Don’t let your resume hold you back from all the opportunities out there!
Unlike a college test or job project, you’ll rarely receive feedback on your resume; potential employers just don’t have the time to send a personalized critique outlining your mistakes.
That’s understandable — but tough, especially when your inbox sits stagnant after a round of job applications. How are you supposed to know what you’re doing wrong? Before you totally lose your mind, take a few minutes to review these nine ways your resume could be selling you short.
1. Your resume bleeds onto two pages
If you’re a recent college graduate and have less than seven years of relevant experience in the workforce, stick to a one-page resume. Yes, even the most accomplished college graduates should only have a one-pager.
Why? Recruiters don’t want to shuffle through two pages of career details, especially when your career has barely started. That extra page will be seen as unnecessary fluff — and it likely is.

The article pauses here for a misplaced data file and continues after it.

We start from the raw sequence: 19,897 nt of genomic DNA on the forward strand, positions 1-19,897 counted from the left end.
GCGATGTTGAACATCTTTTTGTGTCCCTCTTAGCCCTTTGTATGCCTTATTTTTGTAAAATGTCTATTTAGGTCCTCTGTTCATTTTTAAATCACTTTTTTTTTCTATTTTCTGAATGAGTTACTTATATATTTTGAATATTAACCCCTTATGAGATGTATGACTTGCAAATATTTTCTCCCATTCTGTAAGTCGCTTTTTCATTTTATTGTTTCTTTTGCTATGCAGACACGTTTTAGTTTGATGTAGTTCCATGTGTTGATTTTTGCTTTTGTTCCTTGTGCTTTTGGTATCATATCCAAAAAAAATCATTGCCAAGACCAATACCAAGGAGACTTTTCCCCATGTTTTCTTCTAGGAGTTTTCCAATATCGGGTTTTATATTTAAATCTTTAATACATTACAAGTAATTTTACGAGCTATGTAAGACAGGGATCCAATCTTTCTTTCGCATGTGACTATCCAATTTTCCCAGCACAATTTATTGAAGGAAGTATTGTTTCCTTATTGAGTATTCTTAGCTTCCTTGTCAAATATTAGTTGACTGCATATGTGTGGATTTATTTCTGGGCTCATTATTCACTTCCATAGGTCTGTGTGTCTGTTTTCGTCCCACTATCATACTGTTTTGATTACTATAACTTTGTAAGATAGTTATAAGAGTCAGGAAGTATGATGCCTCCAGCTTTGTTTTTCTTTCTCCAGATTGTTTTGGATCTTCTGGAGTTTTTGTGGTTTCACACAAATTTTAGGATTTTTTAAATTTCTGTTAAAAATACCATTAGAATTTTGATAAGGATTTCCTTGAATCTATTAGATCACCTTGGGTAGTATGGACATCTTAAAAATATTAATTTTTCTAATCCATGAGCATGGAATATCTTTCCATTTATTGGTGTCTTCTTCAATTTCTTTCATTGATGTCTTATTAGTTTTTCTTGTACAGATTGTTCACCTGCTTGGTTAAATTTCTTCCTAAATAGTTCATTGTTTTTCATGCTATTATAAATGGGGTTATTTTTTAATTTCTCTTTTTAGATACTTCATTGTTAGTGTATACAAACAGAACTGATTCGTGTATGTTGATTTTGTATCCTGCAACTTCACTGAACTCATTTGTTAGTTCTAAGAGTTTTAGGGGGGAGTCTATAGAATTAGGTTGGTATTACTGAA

2. You went all out with your resume design
A resume should appeal to the eye, but there’s no need for colorful borders, intricate graphics, or a headshot (unless your career calls for one, like acting or modeling). This distracts the reader from what’s important: the text.
Also, many large companies use an applicant tracking system (ATS), which is software that analyzes resumes and weeds out the least-qualified candidates based on algorithms. So if this ATS software scans graphics that it can’t decipher, your resume might get an automatic “no.”
3. You start with all the wrong information
Way back when, job applicants physically mailed their cover letters and resumes to a company. But times have changed, and your resume needs to reflect that.
There’s no need to take up two lines in your header to list your street address. If anything, including it could hurt your chances of securing a job. For example, if you live across the country but another candidate lives down the block and is almost as qualified as you, then why not just hire that person instead?
Replace your street address with something more digitally friendly, like your LinkedIn profile URL or your online portfolio. Recruiters and hiring managers are going to scour the internet for you anyway, so you might as well make it easier on them.